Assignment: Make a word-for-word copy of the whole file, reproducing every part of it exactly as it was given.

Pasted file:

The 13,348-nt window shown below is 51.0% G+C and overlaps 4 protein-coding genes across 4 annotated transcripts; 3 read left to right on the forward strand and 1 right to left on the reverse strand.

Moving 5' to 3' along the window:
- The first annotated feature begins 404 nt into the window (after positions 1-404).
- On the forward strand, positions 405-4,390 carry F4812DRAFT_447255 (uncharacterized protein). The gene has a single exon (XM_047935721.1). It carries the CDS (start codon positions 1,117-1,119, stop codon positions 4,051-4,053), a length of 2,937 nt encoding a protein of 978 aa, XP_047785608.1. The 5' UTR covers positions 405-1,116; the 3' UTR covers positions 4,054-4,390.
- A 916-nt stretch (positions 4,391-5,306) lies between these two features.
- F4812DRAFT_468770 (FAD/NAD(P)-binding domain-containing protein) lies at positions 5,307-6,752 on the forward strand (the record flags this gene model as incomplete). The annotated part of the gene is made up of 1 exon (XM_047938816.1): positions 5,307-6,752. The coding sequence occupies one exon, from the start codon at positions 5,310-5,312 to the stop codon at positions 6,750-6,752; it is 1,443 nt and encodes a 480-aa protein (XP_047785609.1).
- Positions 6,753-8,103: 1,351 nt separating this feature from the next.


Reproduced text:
The 13,348-nt window shown below is 51.0% G+C and overlaps 4 protein-coding genes across 4 annotated transcripts; 3 read left to right on the forward strand and 1 right to left on the reverse strand.

Moving 5' to 3' along the window:
- The first annotated feature begins 404 nt into the window (after positions 1-404).
- On the forward strand, positions 405-4,390 carry F4812DRAFT_447255 (uncharacterized protein). The gene has a single exon (XM_047935721.1). It carries the CDS (start codon positions 1,117-1,119, stop codon positions 4,051-4,053), a length of 2,937 nt encoding a protein of 978 aa, XP_047785608.1. The 5' UTR covers positions 405-1,116; the 3' UTR covers positions 4,054-4,390.
- A 916-nt stretch (positions 4,391-5,306) lies between these two features.
- F4812DRAFT_468770 (FAD/NAD(P)-binding domain-containing protein) lies at positions 5,307-6,752 on the forward strand (the record flags this gene model as incomplete). The annotated part of the gene is made up of 1 exon (XM_047938816.1): positions 5,307-6,752. The coding sequence occupies one exon, from the start codon at positions 5,310-5,312 to the stop codon at positions 6,750-6,752; it is 1,443 nt and encodes a 480-aa protein (XP_047785609.1).
- Positions 6,753-8,103: 1,351 nt separating this feature from the next.